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Build It: Half-Height Gaming PCs For The Living Room

Conclusion: Half-Height, Full Gaming

We originally set out to see just how tiny we could make a gaming PC outfitted with PowerColor’s half-height Radeon HD 5750. In the end, space and power restrictions prevented us from putting this card in something as small as an Xbox 360 slim.

All was not lost though, and we still managed to build a couple of fairly useful configurations. In-Win’s Wavy case is close to the size of the Xbox 360 slim, and when combined with Asus’ M4A88T-I Deluxe mini-ITX motherboard and a half-height Radeon HD 5570, can handle respectable frame rates at 720p in some fairly demanding titles. This PC might take up a little more space than a nettop, but it’s still a very small package. Thanks to the desktop-class Phenom II X3 705e CPU, 750 GB Western Digital Black hard disk, 4 GB of Mushkin RAM, and Radeon HD 5570 graphics card, it performed much faster than any nettop available.


After a little searching, we were also able to find a suitable home for the half-height PowerColor Radeon HD 5750 in the Moneual MonCaso 312 case, a slick enclosure with a classic home theater appearance and a bundled remote. Equipped with an Athlon II X4 645 CPU and complemented by PowerColor’s half-height Radeon HD 5750, this system handles 1080p gaming, no problem. What more could you ask for from an entertainment-oriented HTPC?

We know that there are far more powerful gaming PCs that make use of the flexible cube form factor, often enabling powerful SLI and CrossFire configurations. But while the cube offers the most powerful mix of diminutive size and gaming performance, half-height systems offer an alternative that are almost certainly a better fit in the living room. As our builds both demonstrate, a half-height form factor can be configured to bring high-definition gaming to your television, in addition to the exceptional HD media playback we already expect from HTPCs.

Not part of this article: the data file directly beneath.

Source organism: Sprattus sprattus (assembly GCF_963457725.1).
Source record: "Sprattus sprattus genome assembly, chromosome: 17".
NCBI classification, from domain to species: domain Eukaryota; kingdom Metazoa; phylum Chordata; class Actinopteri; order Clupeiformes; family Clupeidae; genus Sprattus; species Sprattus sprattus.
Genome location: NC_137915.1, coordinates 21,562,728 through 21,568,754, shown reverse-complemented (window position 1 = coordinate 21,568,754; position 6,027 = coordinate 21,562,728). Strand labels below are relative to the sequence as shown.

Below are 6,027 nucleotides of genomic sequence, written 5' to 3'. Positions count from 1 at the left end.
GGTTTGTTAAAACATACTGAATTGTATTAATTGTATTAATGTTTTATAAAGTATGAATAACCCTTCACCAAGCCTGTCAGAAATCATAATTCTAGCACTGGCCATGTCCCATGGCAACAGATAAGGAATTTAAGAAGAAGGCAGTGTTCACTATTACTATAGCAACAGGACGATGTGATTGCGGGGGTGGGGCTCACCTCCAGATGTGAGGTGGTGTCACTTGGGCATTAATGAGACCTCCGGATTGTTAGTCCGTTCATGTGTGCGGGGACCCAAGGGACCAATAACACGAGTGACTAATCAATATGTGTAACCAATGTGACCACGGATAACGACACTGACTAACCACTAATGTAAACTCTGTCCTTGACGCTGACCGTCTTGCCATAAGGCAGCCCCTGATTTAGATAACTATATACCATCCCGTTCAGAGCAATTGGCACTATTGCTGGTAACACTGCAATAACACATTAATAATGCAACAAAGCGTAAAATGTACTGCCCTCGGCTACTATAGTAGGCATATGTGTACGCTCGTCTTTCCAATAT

• Poisoner
    This is an interesting article and goes a direction where nVidia has no way to compete.
    Reply
  • nevertell
    I'd mod a case and mount my videocard horizontally.
    Reply
  • dirtmountain
    Good article and an interesting read. You can get a half height GTS450. http://www.newegg.com/Product/Product.aspx?Item=N82E16814261078
    Reply
  • fatkid35
    awesome article. i love small pc's! my silverstone sg05 is modded with a 600 watt psu and 6870 stuffed inside.
    Reply
  • shovenose
    the antec sp-400 has issues! it has lousy fuhjyyu capactiros that fail even just sitting there. i suggest you find a different psu!
    Reply
  • cleeve
    shovenosethe antec sp-400 has issues! it has lousy fuhjyyu capactiros that fail even just sitting there. i suggest you find a different psu!
    I've been using this one in my main HTPC for a couple years now at least. Haven't had any problems.
    Reply
  • Mr_x
    Typo on Test Systems And Benchmarks
    AMD Phenom II X4 705e isn't it x3???
    Reply
  • carlhenry
    that's weird, a 160w power supply powering up a 5570? (and you also intended to slap in the 5750 there?) did i miss something?
    Reply
  • dEAne
    Looking for a case like that is next to impossible - but for a 160W wow I never have though of that, it gives me another idea. thanks tom.
    Reply
  • Th-z
    Thanks for the article. I have a question, where do you find quality small PSU? If you want to go as small as you can, one would need to use small PSU. But it seems they are scarce in terms of wattage selection and brand, no where comparing to standard ATX PSU.

    Many small mini-ITX cases do include a small PSU, but what if you want to mod the PSU, or the included one breaks down? Falling back to standard ATX PSU would have to use a bigger mini-ITX case.
    Reply